OBJECTIVE Brain arteriovenous malformations (AVMs) carry a risk of rupture and subsequent morbidity or mortality unless fully treated. AVMs in pediatric patients are known to occasionally recur after obliteration. The objective of this study was to characterize the risk of AVM recurrence following angiographically confirmed obliteration in children. METHODS Consecutive pediatric AVMs treated at a single center were identified from a prospective database. Patients with angiographically confirmed AVM obliteration following treatment were included in this study. Associations between AVM recurrence and patient or procedural factors were characterized using the two-tailed Fisher exact test or Mann-Whitney U-test. A literature search was conducted using PubMed, Scopus, Embase, and the Clarivate Web of Science with defined search criteria, and eligible studies were included alongside this study cohort in a meta-analysis. Rates of AVM recurrence following obliteration were pooled across studies with a random-effects model and reported with 95% confidence intervals (CIs). RESULTS Recurrence after angiographic confirmation of AVM obliteration was observed in 10.4% (7/67) of pediatric AVMs treated at the authors’ center. Patients with recurrent AVMs were significantly younger than those without recurrence (p = 0.002). In the meta-analysis, which included 1134 patients across 24 studies, the rate of recurrence was 4.8% (95% CI 3.0%–6.7%). The rate of AVM recurrence following radiosurgery was 0.7% (95% CI 0%–1.6%), which was significantly lower than the 8.5% rate (95% CI 5.0%–12.0%) following microsurgery. CONCLUSIONS Recurrence of obliterated brain AVMs is common in children. Recurrence is more common in young children and following microsurgery.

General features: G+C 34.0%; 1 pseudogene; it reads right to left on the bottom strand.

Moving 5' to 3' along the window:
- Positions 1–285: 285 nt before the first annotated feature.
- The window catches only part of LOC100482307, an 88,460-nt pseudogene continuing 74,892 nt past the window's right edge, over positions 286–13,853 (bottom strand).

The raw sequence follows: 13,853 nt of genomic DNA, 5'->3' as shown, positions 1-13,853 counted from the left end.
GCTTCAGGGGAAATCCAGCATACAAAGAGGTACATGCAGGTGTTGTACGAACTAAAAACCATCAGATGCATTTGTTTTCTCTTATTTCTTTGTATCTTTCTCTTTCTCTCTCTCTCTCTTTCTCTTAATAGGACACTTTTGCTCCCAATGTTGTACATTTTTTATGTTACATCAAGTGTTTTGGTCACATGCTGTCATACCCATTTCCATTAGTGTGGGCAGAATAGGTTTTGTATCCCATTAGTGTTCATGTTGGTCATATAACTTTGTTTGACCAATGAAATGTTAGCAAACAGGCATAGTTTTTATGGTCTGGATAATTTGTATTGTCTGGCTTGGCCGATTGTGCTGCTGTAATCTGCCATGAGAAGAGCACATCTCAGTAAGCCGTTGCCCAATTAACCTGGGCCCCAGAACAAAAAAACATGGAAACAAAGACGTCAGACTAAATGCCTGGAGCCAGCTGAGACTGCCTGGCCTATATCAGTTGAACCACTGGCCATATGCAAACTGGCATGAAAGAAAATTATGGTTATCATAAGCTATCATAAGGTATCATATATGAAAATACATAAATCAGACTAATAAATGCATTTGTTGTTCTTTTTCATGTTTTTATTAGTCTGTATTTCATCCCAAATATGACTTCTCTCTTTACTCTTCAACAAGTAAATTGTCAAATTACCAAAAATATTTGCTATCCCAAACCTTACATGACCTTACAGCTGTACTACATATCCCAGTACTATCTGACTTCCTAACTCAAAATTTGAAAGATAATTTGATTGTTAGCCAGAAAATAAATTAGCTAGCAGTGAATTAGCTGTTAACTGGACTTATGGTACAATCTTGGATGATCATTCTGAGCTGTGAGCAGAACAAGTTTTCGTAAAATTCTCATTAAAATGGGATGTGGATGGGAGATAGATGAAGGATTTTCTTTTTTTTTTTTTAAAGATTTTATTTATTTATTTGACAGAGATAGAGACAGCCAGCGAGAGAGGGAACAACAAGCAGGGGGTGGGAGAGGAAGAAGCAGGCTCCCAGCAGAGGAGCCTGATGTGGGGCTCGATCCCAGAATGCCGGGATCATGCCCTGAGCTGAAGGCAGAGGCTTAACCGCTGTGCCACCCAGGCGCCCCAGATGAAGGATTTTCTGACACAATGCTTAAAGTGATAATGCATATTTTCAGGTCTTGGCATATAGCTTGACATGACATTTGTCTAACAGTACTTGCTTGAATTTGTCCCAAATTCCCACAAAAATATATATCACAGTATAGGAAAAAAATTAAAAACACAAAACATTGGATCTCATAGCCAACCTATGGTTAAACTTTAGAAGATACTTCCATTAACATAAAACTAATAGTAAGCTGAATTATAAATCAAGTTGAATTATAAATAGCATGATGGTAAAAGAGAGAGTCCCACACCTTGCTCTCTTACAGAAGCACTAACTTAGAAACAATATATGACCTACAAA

Original languageEnglish
Pages (from-to)677-684
Number of pages8
JournalJournal of Neurosurgery: Pediatrics
Issue number6
StatePublished - Dec 2021


  • angiography
  • arteriovenous malformation
  • obliteration
  • recurrence
  • vascular disorders


Dive into the research topics of 'Return of the lesion: a meta-analysis of 1134 angiographically cured pediatric arteriovenous malformations'. Together they form a unique fingerprint.

Cite this